American implicated in Congo child-smuggling ring

Erin Siegal McIntyre
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Facebook posts, later deleted, on a page for international adoption from the DRCAt least one U.S. citizen —and possibly more—has been implicated in a child-trafficking scandal in the Democratic Republic of Congo (DRC) while allegedly trying to smuggle kids out of the African country for the purpose of adoption, according to local press reports.


Radio Okapi reported this week that Congolese authorities have implicated a U.S. citizen identified as M. Samuel Jessy in an attempt to illegally smuggle seven children —six girls and one boy, ages 2-8 — across the DRC’s southern border into Zambia in an attempt to expedite their delivery to families in the United States. It's not clear whether the American has been detained. A Congolese citizen who lives in the U.S. and two women in the capital city of Kinshasa were also reportedly involved in the smuggling operation.

The children who were being smuggled are thought to be in custody of the Congolese government.

U.S. authorities won't confirm the reports. “Due to privacy considerations, we are unable to share further information at this time,” a U.S. State Department official said.

An after-hours call to the DRC’s Direction Générale de Migration was not immediately returned.

The illicit practice of smuggling children across the DRC's borders has reportedly been going on for years, sources tell Fusion.


“It's a word-of-mouth referral system,” an adoptive parent told Fusion on the condition of anonymity. “The [Americans] have the children brought through Lubumbashi instead of Kinshasa. It's $2,500 for fees and services, and a $750 donation… They do it in groups of four…. there was another trip scheduled for this Sunday, but because of the bust, they’re postponing trips until December.”

She added, “Nobody's willing to talk publicly about it. No one wants to be the one to shut down adoptions forever from the DRC."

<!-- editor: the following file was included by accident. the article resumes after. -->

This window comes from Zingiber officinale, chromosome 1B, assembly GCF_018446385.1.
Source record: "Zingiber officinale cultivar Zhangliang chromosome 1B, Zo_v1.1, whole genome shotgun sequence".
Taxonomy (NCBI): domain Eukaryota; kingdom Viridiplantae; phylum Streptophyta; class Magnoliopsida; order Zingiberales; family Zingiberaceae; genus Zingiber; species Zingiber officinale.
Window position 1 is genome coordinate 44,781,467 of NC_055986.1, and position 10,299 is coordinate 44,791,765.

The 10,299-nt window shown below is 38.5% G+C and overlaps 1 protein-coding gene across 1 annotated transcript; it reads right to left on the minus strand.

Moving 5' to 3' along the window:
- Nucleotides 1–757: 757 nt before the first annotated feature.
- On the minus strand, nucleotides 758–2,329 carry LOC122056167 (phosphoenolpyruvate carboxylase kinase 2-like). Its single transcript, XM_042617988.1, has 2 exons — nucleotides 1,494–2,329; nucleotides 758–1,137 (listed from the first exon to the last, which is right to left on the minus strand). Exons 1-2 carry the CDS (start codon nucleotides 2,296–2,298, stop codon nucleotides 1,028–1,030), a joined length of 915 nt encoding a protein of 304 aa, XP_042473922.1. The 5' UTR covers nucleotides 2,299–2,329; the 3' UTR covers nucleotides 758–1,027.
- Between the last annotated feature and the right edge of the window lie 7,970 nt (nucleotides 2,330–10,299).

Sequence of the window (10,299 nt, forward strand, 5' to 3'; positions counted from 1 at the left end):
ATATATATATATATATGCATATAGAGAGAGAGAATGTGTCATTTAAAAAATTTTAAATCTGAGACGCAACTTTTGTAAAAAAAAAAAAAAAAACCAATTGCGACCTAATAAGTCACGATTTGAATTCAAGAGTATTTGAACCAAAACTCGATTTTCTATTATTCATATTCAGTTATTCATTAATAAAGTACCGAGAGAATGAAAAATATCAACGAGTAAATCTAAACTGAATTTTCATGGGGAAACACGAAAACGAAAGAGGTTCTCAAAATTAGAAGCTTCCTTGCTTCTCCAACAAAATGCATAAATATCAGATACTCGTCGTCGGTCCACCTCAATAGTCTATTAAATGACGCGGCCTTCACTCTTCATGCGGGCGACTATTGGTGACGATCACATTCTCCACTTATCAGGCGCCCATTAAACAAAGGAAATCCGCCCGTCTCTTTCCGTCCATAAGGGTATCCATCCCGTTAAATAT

Adoption advocates are concerned that the recent scandal could bring unwanted attention to the cross-border smuggling network. During a private conference call on the morning of Sept. 17, an adoption lobbying group warned adoptive American families to keep their mouths shut and maintain "absolute discretion" about adoptions in the DRC.

According to one adoptive parent on the call, the group's spokeswoman warned that talking to the press about the situation might trigger a cascade of “radioactive” publicity similar to what happened in 2010, when American Laura Silsby and eight others were caught smuggling 33 children out of Haiti.


Fusion reached out to the organization for comment, but calls were not returned by press time.

It's unclear if the Congolese government will attempt to question the American families that were trying to adopt the children. Radio Okapti reports that authorities are trying to determine which American families are linked to the seven children.


“We were not advised, consulted, informed nor participants in any way,” Kelly Carmody, director of the adoption agency A Love Beyond Borders, told Fusion. She would not confirm if the Americans involved in the smuggling scandal had been matched with Congolese children through her agency.

“It can happen easily that an agency doesn't know when a family does something foolish, shortsighted, selfish and illegal," she said. "A family might just go underground, off the radar and they lie to the agency and others to cover their trail.“


Over the past few years, the popularity of adopting Congolese children has surged in the United States. Between 2010 and 2013, the U.S Department of State reports that adoptions from the DRC increased by 645 percent.



The boom has led to problems. Last April, the DRC informed the U.S State Department that five U.S. families had illegally removed children from the DRC without exit permits. The State Department advised Americans that the DRC would be applying a greater levels of scrutiny to international adoptions.


Congolese authorities say they've received reports of “many” American families breaking Congolese law by trying to adopt more than three Congolese children simultaneously, and of Americans removing children from the DRC without attending all required court hearings.

The DRC issued a general ban on exit permits last September. Currently, no Congolese child in an adoption process to the U.S is permitted to leave the country.


Screenshot of website advertising Congolese children, taken Sept. 19, 2014


Still, many U.S agencies have continued to encourage the adoption of Congolese children even after the ban.

“No one would take responsibility for stopping this when it should have been stopped,” said Gina Pollock, former president of the U.S. advocacy organization Parents for Ethical Adoption Reform. She says rumors of Americans “sneaking kids out” of the DRC have circulated for years.

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